I haven’t commented on this with the flood of other recent comments because I wanted to take time to think this over. If you haven’t seen the news recently Sky at Night presenter Patrick Moore has complained about banal television programmes and then blamed the fall in quality TV on women becoming bosses.
It’s a big disappointment. It would be an exaggeration to say Astronomy IS Patrick Moore in the UK, but he is an enormous influence. It’s likely that if he hadn’t been the presenter of Sky at Night for fifty years that the programme would have been repurposed like Tomorrow’s World. So I’ve been taking time trying to make sense of why he’d say such a thing and it’s difficult. I’m not eager to believe that he is so badly wrong. What makes it more difficult there aren’t really any mitigating factors and that he’s almost right.
TV in the UK is getting worse. The BBC who give us Sky at Night also give us The Perfect Housewife, a show where women compete to show how much they can learn about looking after the man in their life. Much daytime TV is awful and aimed at the woman who looks after the house while her man works. It’s the market advertisers want. This is why CILLIT BANG! is advertised as the HOUSEWIVES’ CHOICE. There is a push for a specific section of the female audience. If this had been his complaint I’d agree with him – but it’s not. He blames women getting control of TV scheduling.
That’s not a sustainable argument. True some of the producers are female, but also some of the are male and the big names in TV still tend to be male. It is at least as plausible that these programmes are aimed at a male idea of what a woman wants. Further, female-led television doesn’t have to be braindead. I’m rarely home to watch it, but Loose Women is an odd programme. It’s discussion show that’s often intelligent. This is depsite it being daytime television and on ITV. Yet it’s also very consciously led by the female presenters. It would be nice to be able to say “What Patrick really meant was that televison producers shouldn’t be catering to an outdated male ideal of what a woman should be,” and pretend that he didn’t express himself clearly. Unfortunately you can’t do that when there’s also quotes like:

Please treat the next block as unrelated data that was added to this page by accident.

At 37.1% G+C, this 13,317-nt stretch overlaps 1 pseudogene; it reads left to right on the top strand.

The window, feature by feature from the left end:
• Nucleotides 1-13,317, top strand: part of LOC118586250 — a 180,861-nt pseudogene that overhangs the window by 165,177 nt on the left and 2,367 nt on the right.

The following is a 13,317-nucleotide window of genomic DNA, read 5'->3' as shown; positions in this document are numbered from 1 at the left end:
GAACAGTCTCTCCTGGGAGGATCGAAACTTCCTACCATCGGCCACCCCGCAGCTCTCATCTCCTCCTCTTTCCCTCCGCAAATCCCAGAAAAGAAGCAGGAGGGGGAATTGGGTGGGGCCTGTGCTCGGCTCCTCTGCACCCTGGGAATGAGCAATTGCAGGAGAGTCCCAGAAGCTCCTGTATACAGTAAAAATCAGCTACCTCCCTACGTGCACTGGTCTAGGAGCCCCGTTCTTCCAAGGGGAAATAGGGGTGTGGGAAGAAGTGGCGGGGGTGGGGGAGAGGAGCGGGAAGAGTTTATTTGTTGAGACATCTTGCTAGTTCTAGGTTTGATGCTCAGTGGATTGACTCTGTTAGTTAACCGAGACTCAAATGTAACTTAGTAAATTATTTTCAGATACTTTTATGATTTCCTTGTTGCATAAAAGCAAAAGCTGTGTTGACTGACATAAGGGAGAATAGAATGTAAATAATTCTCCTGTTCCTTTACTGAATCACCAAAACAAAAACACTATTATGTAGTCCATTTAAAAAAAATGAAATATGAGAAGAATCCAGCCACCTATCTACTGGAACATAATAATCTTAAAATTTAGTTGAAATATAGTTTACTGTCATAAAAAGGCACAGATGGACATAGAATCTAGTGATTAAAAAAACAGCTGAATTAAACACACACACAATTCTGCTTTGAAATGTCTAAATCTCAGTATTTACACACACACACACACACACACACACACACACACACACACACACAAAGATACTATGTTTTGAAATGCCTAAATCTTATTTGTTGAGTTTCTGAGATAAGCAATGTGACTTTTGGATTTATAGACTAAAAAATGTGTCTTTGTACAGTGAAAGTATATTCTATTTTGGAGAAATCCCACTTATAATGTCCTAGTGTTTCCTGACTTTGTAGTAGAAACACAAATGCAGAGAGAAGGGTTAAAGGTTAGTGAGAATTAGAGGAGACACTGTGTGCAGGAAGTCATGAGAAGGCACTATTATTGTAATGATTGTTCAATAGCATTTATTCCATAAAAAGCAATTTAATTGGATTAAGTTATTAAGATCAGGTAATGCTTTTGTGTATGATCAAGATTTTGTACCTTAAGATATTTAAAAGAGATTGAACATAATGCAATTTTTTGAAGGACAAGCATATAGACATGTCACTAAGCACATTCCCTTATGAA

“I used to watch Doctor Who and Star Trek, but they went PC – making women commanders, that kind of thing. I stopped watching.”
What then do you do if you’re trying to recruit students to a science course? In astronomy it is known that Patrick Moore’s social views are right-wing and don’t reflect the majority of people in the profession. The usual reaction would be to ignore it. In the case of Integrated Sciences we have a fairly even mix of males and females and I can’t recall a single meeting where the students’ sexes have been an issue. One of the advantages of running with small cohorts is that we can think of the students as individuals rather than demographics. If we’re not sexist is there a problem for us?
I think Patrick Moore shows there is. To some extent it doesn’t matter if we’re serious about equal opportunities if the students have already been selected and filtered by the time they get to university level. If there is something positive to come out of this then it shows that it’s not enough for individuals to be non-discriminatory if there are other individuals and systems that are chauvinist or bigoted. Personally I think the best recruitment policy for any university course would be to take the students best suited for it regardless of anything other than talent from a level-playing field. In reality there isn’t a level-playing field and that makes life unnecessarily harder. The female students aren’t stupid and will avoid fields where they think their talent will be unappreciated. This is why it’s important to address Patrick Moore’s comments because discriminating on the basis of gender simply isn’t acceptable.
He’s right about the effect, a lot of television is geared to narrowly sexist stereotypes. It’s such a shame that someone who has had a hugely positive influence on astronomy and science should be so wrong about the cause. Perhaps he should be reminded that before it went PC one of his favourite shows, Doctor Who, was co-created by a woman.
Incidentally, as always, this is my personal opinion. Anyone in Integrated Sciences who thinks The Perfect Housewife is a good TV show is welcome to stick their name below.